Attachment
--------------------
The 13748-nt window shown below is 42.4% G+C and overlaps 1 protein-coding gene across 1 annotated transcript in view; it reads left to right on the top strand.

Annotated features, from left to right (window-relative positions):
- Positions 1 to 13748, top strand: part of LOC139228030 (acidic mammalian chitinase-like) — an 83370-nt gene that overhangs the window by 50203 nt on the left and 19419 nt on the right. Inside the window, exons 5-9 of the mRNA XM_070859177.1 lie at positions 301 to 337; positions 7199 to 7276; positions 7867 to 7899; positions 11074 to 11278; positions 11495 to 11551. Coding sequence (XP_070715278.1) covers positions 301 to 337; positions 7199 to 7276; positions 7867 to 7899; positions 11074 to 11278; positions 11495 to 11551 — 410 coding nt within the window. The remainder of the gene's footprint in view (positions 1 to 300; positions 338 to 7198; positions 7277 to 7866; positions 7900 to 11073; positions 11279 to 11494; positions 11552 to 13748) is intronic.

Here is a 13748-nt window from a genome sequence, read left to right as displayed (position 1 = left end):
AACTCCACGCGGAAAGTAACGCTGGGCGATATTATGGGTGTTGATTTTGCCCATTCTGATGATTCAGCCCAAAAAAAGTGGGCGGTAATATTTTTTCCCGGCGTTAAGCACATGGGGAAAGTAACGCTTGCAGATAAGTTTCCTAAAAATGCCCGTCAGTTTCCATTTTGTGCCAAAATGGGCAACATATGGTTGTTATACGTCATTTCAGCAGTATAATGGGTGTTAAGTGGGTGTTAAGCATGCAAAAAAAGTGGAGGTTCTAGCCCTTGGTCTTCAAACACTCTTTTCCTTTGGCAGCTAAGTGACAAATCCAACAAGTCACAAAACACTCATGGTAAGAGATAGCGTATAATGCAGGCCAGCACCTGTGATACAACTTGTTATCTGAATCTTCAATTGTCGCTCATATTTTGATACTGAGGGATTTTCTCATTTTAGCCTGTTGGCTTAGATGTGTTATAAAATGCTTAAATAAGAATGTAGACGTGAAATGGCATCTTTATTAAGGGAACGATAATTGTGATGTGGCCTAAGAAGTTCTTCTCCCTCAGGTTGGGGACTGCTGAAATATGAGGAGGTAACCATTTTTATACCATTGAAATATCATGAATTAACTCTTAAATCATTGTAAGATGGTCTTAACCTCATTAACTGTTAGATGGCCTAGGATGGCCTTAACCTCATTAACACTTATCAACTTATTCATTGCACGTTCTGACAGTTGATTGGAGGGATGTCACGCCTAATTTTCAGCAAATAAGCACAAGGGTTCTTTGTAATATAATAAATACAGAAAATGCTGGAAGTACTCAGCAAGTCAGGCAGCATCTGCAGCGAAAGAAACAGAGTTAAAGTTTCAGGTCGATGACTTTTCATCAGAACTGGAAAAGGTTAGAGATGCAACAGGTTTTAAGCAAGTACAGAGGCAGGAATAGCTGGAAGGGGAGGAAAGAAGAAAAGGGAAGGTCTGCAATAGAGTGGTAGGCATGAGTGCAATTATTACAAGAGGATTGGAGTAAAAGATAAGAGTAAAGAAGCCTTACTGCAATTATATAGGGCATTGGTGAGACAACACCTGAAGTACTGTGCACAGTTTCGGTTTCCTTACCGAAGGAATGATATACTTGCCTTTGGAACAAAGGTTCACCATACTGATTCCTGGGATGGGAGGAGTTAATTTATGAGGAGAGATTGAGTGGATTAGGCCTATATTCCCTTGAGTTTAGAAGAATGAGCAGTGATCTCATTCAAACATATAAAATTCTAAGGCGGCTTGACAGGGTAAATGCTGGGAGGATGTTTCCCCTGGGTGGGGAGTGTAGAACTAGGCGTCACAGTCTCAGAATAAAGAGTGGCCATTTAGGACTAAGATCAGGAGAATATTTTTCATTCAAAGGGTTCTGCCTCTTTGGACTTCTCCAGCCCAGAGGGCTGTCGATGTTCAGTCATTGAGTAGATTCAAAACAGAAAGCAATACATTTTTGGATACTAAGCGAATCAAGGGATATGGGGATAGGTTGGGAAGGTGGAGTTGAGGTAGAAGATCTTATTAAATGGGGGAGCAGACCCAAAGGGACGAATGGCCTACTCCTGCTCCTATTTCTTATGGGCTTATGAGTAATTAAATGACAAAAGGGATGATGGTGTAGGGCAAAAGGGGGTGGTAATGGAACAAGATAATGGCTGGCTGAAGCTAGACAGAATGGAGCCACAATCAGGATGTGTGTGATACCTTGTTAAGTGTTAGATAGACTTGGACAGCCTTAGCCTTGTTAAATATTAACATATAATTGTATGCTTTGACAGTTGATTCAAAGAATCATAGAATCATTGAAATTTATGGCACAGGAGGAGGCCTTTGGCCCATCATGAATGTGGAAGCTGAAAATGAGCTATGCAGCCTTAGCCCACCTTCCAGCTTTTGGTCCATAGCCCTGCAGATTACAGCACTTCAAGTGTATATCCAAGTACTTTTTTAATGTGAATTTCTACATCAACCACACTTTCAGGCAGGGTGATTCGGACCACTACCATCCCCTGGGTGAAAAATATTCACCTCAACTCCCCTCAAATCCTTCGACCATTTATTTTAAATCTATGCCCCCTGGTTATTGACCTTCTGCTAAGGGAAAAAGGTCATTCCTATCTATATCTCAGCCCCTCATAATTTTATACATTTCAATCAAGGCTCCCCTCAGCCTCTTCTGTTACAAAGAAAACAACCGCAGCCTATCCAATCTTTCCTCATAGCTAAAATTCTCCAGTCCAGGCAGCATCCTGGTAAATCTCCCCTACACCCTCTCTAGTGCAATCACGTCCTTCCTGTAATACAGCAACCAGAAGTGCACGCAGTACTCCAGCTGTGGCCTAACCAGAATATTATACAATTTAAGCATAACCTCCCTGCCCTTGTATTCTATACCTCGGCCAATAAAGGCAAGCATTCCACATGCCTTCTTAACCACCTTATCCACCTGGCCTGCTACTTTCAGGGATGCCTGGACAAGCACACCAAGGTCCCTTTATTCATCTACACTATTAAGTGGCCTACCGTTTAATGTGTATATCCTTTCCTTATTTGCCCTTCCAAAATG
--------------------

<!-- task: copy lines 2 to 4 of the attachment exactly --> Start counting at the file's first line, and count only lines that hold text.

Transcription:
Annotated features, from left to right (window-relative positions):
- Positions 1 to 13748, top strand: part of LOC139228030 (acidic mammalian chitinase-like) — an 83370-nt gene that overhangs the window by 50203 nt on the left and 19419 nt on the right. Inside the window, exons 5-9 of the mRNA XM_070859177.1 lie at positions 301 to 337; positions 7199 to 7276; positions 7867 to 7899; positions 11074 to 11278; positions 11495 to 11551. Coding sequence (XP_070715278.1) covers positions 301 to 337; positions 7199 to 7276; positions 7867 to 7899; positions 11074 to 11278; positions 11495 to 11551 — 410 coding nt within the window. The remainder of the gene's footprint in view (positions 1 to 300; positions 338 to 7198; positions 7277 to 7866; positions 7900 to 11073; positions 11279 to 11494; positions 11552 to 13748) is intronic.

Here is a 13748-nt window from a genome sequence, read left to right as displayed (position 1 = left end):